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Nadal Drawing On Special Desert Memories

Indian Wells, U.S.A.

Nadal© BNP Paribas OpenRafael Nadal talks to the media ahead of his Indian Wells title defence.

Twelve months ago, Rafael Nadal’s meteoric comeback was just about to go to a new level when he added to his sweep of clay-court titles in Latin America by lifting the trophy at the BNP Paribas Open with victory over Juan Martin del Potro.

It was one of five ATP World Tour Masters 1000 trophies that Nadal would win in 2013. Add to that two Grand Slam titles at Roland Garros and the US Open, and the Spaniard found himself back atop the Emirates ATP Rankings by October, having only returned in February after a seven-month injury absence.

Looking back, Nadal commented, “It was a very emotional moment for me, winning on hard court again and winning a Masters 1000 after having been out of tennis for so long. It gave me a lot of positive energy to continue fighting, continue practising hard. I believed more that I was ready to be back and ready to compete against everybody again. I will never forget what happened here, for sure. It was one of my most special titles.”

The Mallorcan is back at the Indian Wells Tennis Garden, where he is due to open his campaign against Radek Stepanek at the weekend, looking to win his third ATP World Tour title of the season, following victories in Doha (d. Monfils) and Rio de Janeiro (d. Dolgopolov). By anyone’s standards, it has been a very strong start to the season, but for Nadal there has been one major disappointment that hasn’t been so easy to shrug off as he prepares for March Mania on the ATP World Tour.

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After beating Roger Federer in the Australian Open semi-finals, the 27-year-old Nadal looked poised to win his 14th Grand Slam championship when he went up against first-time finalist Stanislas Wawrinka in the title match. But a back injury incurred at the last moment, coupled with brilliance from an inspired Wawrinka, saw Nadal lose in four sets at Melbourne Park.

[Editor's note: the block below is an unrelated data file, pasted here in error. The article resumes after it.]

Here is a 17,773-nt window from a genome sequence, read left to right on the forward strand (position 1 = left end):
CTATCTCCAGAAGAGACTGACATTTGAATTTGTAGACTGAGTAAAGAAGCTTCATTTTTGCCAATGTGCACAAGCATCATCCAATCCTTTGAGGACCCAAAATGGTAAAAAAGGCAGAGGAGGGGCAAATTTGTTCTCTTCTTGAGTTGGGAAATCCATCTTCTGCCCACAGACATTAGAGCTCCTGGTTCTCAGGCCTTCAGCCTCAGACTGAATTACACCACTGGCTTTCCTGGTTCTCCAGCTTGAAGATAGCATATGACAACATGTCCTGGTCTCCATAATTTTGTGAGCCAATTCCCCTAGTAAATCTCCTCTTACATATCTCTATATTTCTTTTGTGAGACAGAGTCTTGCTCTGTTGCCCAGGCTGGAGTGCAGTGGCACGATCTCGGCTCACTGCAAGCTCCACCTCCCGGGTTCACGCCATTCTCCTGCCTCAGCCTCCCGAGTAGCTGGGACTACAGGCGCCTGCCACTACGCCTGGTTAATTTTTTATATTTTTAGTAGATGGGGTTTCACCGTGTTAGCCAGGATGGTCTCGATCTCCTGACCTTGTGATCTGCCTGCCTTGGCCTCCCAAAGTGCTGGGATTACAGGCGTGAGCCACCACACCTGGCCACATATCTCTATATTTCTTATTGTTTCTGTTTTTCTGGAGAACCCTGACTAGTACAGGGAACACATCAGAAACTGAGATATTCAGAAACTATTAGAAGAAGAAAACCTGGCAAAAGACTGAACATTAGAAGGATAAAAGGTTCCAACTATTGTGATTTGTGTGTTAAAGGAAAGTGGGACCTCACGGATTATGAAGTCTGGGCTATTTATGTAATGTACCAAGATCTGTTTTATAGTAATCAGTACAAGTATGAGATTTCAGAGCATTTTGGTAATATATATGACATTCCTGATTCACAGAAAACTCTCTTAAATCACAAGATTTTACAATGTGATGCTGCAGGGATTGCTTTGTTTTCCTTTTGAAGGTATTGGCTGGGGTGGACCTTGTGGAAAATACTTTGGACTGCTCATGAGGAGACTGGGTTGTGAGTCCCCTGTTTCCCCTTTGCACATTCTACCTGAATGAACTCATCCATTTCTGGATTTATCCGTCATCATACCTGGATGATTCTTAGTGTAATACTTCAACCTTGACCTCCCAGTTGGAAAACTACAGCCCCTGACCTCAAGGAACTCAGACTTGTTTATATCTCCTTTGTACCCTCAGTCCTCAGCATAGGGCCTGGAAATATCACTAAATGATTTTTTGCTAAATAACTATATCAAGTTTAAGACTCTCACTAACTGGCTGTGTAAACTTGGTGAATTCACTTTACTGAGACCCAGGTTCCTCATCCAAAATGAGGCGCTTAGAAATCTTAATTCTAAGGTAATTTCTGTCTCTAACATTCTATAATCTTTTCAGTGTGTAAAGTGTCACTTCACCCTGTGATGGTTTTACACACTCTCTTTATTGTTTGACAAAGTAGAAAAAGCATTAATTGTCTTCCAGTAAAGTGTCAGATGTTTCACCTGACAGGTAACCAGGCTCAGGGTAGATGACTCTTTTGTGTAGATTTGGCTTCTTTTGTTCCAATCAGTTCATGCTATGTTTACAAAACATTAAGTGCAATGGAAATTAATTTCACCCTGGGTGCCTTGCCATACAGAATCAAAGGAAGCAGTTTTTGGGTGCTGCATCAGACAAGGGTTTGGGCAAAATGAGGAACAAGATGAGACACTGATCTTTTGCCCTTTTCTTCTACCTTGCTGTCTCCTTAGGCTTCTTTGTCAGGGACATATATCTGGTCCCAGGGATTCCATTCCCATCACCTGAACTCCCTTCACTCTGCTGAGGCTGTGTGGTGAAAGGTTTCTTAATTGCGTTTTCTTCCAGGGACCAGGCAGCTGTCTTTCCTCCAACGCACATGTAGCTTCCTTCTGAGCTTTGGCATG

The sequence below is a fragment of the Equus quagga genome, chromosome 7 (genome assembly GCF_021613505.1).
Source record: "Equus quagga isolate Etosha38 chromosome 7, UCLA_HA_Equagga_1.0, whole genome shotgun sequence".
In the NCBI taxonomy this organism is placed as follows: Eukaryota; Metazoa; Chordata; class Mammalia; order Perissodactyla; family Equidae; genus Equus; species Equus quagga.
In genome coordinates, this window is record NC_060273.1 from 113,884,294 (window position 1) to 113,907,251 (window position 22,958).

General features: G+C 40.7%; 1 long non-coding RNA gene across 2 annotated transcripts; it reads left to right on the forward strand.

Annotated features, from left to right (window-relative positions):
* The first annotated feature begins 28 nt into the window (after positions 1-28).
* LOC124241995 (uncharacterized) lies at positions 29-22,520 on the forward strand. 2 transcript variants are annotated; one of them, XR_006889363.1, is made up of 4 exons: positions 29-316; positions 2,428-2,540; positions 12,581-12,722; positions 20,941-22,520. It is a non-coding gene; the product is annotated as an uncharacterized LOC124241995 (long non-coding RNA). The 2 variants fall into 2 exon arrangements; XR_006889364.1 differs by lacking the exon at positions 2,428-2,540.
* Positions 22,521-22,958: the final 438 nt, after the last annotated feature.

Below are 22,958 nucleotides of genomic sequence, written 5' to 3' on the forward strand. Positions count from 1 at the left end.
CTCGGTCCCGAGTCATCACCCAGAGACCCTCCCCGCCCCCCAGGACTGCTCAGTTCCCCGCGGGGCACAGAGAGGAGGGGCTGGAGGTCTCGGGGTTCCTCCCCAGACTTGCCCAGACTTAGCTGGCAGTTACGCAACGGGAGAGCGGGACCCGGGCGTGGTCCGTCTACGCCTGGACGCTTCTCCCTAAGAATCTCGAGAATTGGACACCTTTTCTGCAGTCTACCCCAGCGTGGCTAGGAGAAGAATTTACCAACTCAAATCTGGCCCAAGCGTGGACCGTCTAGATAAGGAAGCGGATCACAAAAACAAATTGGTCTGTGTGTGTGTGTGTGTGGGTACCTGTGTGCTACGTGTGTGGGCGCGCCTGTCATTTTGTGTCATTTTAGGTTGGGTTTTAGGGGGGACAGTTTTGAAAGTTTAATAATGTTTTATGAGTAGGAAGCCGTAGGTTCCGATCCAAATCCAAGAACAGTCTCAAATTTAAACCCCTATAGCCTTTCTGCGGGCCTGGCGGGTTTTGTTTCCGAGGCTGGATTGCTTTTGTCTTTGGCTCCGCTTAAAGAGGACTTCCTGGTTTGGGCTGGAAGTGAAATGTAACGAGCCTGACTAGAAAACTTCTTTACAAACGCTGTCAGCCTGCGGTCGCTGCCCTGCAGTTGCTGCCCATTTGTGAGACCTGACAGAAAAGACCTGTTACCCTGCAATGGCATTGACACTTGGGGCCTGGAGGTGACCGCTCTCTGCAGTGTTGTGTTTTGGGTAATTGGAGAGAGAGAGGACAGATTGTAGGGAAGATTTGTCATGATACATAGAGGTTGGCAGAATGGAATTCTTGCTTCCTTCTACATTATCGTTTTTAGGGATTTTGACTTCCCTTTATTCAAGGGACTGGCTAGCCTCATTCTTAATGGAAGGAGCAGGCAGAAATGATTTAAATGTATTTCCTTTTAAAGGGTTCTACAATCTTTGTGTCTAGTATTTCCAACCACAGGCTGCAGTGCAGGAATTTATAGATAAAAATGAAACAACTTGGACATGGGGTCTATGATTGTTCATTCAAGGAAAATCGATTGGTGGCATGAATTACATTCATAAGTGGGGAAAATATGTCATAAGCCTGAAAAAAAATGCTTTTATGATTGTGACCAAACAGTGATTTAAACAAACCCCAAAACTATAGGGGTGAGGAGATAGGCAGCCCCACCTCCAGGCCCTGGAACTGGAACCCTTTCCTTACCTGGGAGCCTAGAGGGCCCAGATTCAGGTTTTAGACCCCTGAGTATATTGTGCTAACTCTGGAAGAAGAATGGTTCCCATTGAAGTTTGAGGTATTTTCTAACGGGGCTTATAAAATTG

“I'm still very disappointed,” confessed Nadal on Thursday. “It's part of tennis, but it was one of the toughest moments in my career. Getting to the final of a Grand Slam and spending one hour and half there. Mentally, how was that? It was tough being there for 90 minutes knowing that you will not win. But not winning was not the worst thing. The worst thing was knowing I could not compete. 

“When you are losing and competing, that's part of sport. This loss was worse for me than 2012 and the six hours against Novak [Djokovic]. This one was much more disappointing because I didn't compete. I did everything right to be there and compete in the final, and I couldn't. Wawrinka was playing unbelievable. I don't know if I would have had the chance to win that match because he was playing amazing. 

A Great Loser?
“I am a great loser. Normally after a few hours I forget about the losses and look straight to the next thing, but after this tournament it took a little bit more time. But here we are, and the most important thing is my back is healthy.”

Leading into the BNP Paribas Open, there has been much talk about the stacked top half of the draw. Top seed Nadal is bidding to win the desert crown for the fourth time, but will have to come through a half that features Wawrinka, Roger Federer, Andy Murray, Milos Raonic and Jerzy Janowicz if he is to reach the final.

Nadal, though, would not be drawn on the difficulties that lie ahead, refusing to look past a second-round encounter with Stepanek. It is a strategy, he insisted, that has served him well throughout his career.

“The toughest player [in the draw] is always the first one, for the moment,” said Nadal. “This is a Masters 1000 and you are playing against the best players in the world. There's no chance to think about the later rounds before you've won the first one.

“Throughout my career, I've always gone on court in every match giving my opponent 100 per cent respect. You can lose to anyone, and I accept that. It's sport. Sooner or later you are going to lose. You have to be ready for everything.”

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